There are 70 million workers in the US and more than 2 billion hourly deskless workers in the world. Yet, in today’s world , very few software services them. Most programs are built for people working in the office. I want to create impact in this space - to create software that can help hiring managers in terms of hiring, managing and more. This will in turn help them save time, and enable them to do their work better.

Our mission is to create a world where work empowers a better life for the deskless workforce and local businesses alike.

Do you have any advice for someone just starting out?

I’ve been helping to mentor a lot of new founders these days. One thing is to build something people want, or rather, build something that people love. It’s very easy for founders to fall in love with the idea of what they think is a great idea. It’s rare that great ideas work. It’s more about whether or not it is something that someone would want.

Try to look for something that is a deep and narrow pain. For example, facebook started by focusing only on students at Harvard, that’s a very good case of finding a very deep and pain point and serving that deep. If the pain is a very big and wide pain, someone is probably already trying to solve it. Look for that wedge on what is the pain point that you can solve and talk to clients - we must talk to a few hundred clients about the pain point before we can try to solve it.

I firmly believe in the importance of sincerity. When the Founder and CEO of Zoom, Eric Yuan, left Webex, 35 other engineers left to join him. People follow people because of their sincerity.

I also believe that it is essential that you “find your tribe” instead of trying to blend in. It is ok if you are constantly around people who you don’t ‘blend in’ with. It is more important that these people whom you surround yourself with are those who not only share the same drive and enthusiasm, but also amplify you.

Lastly, it is important to have a voice and mission. I was driven by his mission and voice to give back to the blue-collared workers’ economy that has been a huge part of my identity growing up.

What has driven the most sales?

Sales were driven mostly via email and LinkedIn. (You can read more here on how Desmond fell in love with sales). We’ve been doing mainly outbound email and calling - that has been working well for us. We tend to reach out to businesses based on the right fit and talk to them about their pain points and see how we can be helpful.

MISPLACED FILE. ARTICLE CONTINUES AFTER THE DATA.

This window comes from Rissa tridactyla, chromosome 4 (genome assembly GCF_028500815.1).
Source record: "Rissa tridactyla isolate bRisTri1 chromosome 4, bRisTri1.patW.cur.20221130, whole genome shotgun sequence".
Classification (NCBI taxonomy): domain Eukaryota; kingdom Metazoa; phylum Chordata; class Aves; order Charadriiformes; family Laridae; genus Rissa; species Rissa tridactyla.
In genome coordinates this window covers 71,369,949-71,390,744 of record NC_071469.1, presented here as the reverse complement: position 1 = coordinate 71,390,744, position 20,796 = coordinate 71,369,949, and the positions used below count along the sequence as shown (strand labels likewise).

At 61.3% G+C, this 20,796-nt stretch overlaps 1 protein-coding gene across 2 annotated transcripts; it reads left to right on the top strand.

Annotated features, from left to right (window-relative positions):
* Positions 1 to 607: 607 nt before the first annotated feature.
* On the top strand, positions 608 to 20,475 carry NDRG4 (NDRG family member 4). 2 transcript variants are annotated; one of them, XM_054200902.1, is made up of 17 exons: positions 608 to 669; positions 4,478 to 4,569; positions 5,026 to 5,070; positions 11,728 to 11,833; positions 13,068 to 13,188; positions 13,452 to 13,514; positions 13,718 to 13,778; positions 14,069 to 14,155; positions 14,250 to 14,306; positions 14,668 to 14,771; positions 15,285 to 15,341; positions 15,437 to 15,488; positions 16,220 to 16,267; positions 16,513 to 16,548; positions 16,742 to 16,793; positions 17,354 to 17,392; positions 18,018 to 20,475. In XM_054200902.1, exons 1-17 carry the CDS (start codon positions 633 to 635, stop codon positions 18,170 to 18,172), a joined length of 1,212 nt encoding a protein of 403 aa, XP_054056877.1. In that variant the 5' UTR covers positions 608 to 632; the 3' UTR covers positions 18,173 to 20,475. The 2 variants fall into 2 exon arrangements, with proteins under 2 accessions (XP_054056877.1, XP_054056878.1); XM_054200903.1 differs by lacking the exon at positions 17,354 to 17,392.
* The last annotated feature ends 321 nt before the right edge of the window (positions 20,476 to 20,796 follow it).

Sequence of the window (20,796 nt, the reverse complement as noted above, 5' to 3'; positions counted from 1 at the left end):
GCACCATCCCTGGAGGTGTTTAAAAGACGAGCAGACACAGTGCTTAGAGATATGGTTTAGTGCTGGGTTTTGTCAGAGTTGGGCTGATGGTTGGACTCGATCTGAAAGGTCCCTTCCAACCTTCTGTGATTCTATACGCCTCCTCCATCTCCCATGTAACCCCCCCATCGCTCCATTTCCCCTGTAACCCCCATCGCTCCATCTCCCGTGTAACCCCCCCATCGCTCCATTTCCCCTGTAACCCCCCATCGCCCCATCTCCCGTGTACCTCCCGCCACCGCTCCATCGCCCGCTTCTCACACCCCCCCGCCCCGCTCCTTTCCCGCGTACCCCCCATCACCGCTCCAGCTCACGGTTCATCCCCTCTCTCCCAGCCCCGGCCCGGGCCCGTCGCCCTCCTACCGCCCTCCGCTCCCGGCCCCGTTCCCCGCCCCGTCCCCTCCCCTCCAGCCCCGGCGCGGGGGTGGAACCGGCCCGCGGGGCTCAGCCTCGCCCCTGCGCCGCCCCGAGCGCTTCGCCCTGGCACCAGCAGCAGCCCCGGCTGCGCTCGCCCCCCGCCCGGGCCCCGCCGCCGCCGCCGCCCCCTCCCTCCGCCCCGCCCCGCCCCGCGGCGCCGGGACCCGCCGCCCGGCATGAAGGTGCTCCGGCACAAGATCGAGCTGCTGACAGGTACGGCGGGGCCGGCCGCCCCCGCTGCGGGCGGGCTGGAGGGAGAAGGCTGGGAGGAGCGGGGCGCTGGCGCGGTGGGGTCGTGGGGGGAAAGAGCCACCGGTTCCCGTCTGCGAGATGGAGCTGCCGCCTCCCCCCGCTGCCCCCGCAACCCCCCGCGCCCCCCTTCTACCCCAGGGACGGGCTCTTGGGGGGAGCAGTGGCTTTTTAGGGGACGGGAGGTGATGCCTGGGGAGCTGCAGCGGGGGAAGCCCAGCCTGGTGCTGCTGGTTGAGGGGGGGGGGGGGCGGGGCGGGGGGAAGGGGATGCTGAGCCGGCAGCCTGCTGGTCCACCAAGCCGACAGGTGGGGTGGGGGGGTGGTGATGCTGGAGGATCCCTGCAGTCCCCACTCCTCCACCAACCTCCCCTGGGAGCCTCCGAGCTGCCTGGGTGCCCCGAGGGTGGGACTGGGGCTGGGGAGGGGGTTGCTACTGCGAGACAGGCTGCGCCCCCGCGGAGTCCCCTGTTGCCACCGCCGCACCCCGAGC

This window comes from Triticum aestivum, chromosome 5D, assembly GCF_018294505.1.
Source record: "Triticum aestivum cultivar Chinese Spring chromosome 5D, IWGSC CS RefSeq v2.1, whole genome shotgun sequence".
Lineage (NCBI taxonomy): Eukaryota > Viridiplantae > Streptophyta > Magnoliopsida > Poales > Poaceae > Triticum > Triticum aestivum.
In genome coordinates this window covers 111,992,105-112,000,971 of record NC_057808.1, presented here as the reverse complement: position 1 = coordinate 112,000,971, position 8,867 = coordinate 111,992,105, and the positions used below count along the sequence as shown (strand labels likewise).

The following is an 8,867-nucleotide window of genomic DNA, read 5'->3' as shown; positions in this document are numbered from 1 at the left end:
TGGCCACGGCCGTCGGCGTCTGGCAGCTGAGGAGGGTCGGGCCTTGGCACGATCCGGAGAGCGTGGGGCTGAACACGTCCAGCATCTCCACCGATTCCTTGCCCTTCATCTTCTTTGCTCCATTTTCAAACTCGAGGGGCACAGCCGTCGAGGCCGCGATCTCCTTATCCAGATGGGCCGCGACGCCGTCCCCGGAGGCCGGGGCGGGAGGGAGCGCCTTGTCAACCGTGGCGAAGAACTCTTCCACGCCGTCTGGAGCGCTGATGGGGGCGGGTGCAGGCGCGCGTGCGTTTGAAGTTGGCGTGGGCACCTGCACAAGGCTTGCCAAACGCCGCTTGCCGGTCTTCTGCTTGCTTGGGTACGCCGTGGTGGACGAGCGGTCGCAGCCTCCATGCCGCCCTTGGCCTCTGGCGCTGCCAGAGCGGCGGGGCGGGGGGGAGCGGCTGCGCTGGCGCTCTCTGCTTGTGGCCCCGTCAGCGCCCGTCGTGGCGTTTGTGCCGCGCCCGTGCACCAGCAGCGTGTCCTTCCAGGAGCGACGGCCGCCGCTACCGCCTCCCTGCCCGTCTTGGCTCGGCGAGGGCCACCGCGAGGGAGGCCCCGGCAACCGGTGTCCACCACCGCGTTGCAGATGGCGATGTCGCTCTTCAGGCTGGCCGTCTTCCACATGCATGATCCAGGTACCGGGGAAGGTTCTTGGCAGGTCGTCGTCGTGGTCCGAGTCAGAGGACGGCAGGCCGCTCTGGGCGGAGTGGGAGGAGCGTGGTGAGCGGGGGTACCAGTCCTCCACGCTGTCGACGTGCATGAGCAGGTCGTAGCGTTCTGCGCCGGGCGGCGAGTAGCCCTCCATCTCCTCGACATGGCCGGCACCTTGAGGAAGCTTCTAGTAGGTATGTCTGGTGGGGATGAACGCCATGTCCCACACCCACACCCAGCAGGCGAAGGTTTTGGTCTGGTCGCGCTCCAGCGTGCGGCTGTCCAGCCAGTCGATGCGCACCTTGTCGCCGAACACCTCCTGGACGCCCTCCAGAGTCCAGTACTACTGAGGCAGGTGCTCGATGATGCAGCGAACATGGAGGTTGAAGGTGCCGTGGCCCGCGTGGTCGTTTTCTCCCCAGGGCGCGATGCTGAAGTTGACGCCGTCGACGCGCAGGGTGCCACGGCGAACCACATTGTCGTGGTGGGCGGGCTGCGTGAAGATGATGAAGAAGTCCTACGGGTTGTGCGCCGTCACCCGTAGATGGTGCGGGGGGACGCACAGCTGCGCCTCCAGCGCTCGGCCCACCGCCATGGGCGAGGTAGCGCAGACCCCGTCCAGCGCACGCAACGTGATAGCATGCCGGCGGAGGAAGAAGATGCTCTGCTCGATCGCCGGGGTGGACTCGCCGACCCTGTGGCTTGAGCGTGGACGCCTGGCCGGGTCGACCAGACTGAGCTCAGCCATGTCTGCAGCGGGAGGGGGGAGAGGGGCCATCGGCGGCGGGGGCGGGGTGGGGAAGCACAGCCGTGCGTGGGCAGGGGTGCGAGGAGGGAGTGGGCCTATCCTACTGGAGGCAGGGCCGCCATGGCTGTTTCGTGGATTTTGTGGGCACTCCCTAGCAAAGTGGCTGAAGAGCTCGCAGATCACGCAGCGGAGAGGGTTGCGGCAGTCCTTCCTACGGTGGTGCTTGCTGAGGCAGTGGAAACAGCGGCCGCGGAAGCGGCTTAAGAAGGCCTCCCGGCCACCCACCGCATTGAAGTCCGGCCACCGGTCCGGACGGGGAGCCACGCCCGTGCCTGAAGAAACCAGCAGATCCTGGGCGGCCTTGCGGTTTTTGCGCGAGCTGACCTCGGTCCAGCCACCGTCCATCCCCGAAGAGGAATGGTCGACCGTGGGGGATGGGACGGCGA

What is stopping you being 3x the size you are now?

Today we serve hundreds of customers, from Jamba Juice, Westin, Subway and more. We have a great growth plan put in place. There isn’t anything specific holding us back. We’re building our team out and infrastructure so check back with us in 6 more months? HAHA

How do you protect yourself from competition?

We focus less on the competition. We believe that as long as we have something that people want, we should worry less about competition and focus more on addressing peoples’ wants. We spend more time with our clients and talk to them to understand what they truly want.

What are the top 3-5 apps your business could not run without?

Google Calendar - used to set up meetings with our clients

Hubspot - It has a great marketing tool and automated workflows here are powerful

Zoom - because we are a remote team, we don’t get to see each other very often so Zoom is one of the best ways we stay in touch with each other and made work collaboration a lot easier. We get to see each other too

Loom - Great for screen and video recording to convey messages through email to both clients and our own team members

Workstream - we use our own software for hiring too!

What are your favourite books and podcasts?

I really like reading a lot but here are the top three books that I really like. In no order of preference, the first book that I like is The Score Takes Care of Itself by Bill Walsh. It talks about the former coach of the San Francisco 49ers football team and how he built a team. I also liked Powerful byPatty Mccord which discussed the building of a culture and building a strong team. Lastly, I really like Shoe Dog by Phil Knight. It is an entrepreneurial story of how Phil Knight started Nike - a journey that actually took him over 20 to 30 years. For the first 7 years, he was just buying shoes from Japan and selling them in the US. It nearly failed 5 times.

Podcast

What are your next steps?

Up until now, we’ve helped many businesses including Jamba Juice, McDonald’s, Subway and many more. We want to further impact more local businesses as we move forward. I think there are millions of local businesses in the US that we can impact in the next 3-5 years. That’s what we want to focus on - to build these businesses up even more, to understand their needs and solve their pain points.

We want to build a career out of it. We want to be able to be here for the long term and we are committed to serve these clients and help them to hire and manage their teams faster and better.